Today I facilitated a faculty development workshop at Aurora University, sponsored by the Center for Excellence in Teaching and Learning and the IT Department. I always enjoy sessions like this, particularly with the ability to focus our discussions squarely on technology in support of teaching and learning. The session was titled “Emerging Trends in Educational Technology and Implications for Faculty”. Below are very rough notes, slides, and a follow-up.
Apparent Dilemma and Challenge
Building off of previous presentations at ITC Network, there is an apparent dilemma:
- One one hand, little has changed: Despite all the hype and investment in ed tech, there is only one new fully-established LMS vendor in the past decade (Canvas), and the top uses of LMS are for course management (rosters, content sharing, grades). Plus the MOOC movement fizzled out, at least for replacing higher ed programs or courses.
- On the other hand, everything has changed: There are examples of redesigned courses such as Habitable Worlds at ASU that are showing dramatic results in the depth of learning by students.
The best lens to understand this dilemma is Everett Rogers’ Diffusions of Innovations and the technology adoption curve and categories. Geoffrey Moore extended this work to call out a chasm between Innovators / Early Adopters on the left side (wanting advanced tech, OK with partial solutions they cobble together, pushing the boundary) and Majority / Laggards on the right side (wanting full solution – just make it work, make it reliable, make it intuitive). Whereas Moore described Crossing the Chasm for technology companies (moving from one side to the other), in most cases in education we don’t have that choice. The challenge in education is Straddling the Chasm (a concept I’m developing with a couple of consulting clients as well as observations from e-Literate TV case studies):
This view can help explain how advances in pedagogy and learning approaches generally fit on the left side and have not diffused into mainstream, whereas advances in simple course management generally fit on the right side and have diffused, although we want more than that. You can also view the left side as faculty wanting to try new tools and faculty on the right just wanting the basics to work.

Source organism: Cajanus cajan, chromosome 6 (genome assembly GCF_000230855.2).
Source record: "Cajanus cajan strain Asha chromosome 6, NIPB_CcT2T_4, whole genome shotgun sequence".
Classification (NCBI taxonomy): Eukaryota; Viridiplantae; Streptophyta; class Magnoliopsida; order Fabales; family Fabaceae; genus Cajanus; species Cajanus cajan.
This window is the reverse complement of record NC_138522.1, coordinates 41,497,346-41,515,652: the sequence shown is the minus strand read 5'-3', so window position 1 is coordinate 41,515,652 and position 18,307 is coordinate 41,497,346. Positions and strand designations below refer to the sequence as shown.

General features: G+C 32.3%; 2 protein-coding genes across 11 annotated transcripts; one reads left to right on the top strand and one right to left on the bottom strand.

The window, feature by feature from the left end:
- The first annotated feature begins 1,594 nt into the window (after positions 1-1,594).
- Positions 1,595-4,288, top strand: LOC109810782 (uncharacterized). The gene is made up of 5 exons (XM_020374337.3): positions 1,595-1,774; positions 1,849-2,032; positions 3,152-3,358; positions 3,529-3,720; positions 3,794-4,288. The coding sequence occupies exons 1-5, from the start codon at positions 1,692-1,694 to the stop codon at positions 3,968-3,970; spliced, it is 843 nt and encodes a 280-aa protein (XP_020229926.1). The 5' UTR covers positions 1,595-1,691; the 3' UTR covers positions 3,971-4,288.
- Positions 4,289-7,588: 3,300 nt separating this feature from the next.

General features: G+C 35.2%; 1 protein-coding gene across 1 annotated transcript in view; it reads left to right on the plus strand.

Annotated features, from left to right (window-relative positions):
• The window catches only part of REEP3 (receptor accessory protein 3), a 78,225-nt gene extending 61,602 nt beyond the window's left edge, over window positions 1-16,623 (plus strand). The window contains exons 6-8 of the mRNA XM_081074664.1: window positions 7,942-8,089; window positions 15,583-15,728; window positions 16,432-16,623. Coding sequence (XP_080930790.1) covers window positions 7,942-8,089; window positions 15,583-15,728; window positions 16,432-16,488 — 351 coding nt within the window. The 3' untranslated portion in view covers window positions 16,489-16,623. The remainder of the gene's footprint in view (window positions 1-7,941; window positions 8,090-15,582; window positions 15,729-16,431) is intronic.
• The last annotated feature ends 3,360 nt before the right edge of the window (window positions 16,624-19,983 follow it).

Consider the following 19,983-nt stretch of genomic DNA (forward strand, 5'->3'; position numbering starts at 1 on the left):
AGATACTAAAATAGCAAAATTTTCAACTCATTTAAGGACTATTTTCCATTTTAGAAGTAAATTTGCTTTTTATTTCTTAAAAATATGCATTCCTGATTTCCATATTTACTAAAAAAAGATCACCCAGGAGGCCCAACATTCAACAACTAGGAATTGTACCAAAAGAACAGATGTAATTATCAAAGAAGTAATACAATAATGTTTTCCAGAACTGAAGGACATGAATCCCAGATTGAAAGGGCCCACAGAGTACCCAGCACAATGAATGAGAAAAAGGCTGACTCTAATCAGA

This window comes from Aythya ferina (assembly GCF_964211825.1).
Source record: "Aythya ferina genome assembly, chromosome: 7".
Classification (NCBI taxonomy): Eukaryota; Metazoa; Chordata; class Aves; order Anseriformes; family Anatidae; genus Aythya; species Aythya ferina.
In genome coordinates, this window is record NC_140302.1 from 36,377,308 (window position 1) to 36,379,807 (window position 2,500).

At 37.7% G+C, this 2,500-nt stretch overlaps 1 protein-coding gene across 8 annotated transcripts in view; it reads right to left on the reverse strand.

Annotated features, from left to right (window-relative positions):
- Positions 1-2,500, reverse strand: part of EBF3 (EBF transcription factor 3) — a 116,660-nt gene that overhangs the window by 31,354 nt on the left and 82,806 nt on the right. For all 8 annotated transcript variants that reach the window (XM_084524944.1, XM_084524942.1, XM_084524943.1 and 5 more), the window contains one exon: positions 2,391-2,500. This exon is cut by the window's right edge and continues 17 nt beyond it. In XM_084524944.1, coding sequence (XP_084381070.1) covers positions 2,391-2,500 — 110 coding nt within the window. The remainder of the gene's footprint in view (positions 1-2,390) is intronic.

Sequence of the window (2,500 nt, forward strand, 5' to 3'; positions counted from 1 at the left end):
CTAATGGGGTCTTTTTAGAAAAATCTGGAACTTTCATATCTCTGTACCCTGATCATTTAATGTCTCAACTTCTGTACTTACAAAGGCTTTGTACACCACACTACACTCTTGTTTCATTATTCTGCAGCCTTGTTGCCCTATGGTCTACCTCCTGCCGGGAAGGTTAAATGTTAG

The trend in market moving away from walled garden offers education the chance to straddle the chasm.
Implications for Faculty
1) The changes are not fully in place, and it’s going to be a bumpy ride. One example is difficulty in protecting privacy and allowing accessibility in tools not fully centralized. Plus, the LTI 2.0+ and Caliper interoperability standards & frameworks are still a work in progress.
2) While there are new possibilities to use commercial tools, there are new responsibilities as the left side of chasm and non-standard apps require faculty and local support (department, division) to pick up support challenges.
3) There is a challenge is balance innovation with the student need for consistency across courses, mostly in terms of navigation and course administration.
4) While there are new opportunities for student-faculty and student-student engagement, there are new demands on faculty to change their role and to be available on the students’ schedule.
5) Sometimes, simple is best. It amazes me how often the simple act of moving lecture or content delivery online is trivialized. What is enabled here is the ability for students to work at their own pace and replay certain segments without shame or fear of holding up their peers (or even jumping ahead and accelerating).
One item discussed in the workshop was how to take advantage of this approach in Aurora’s LMS, Moodle. While Moodle has always supported the open approach and has supported LTI standards, I neglected to mention a missing element. Commercial apps such as Twitter, Google+, etc, do not natively follow LTI standards, which are education-specific. The EduAppCenter was created to help with this challenge by creating a library of apps and wrappers around apps that are LTI-compliant.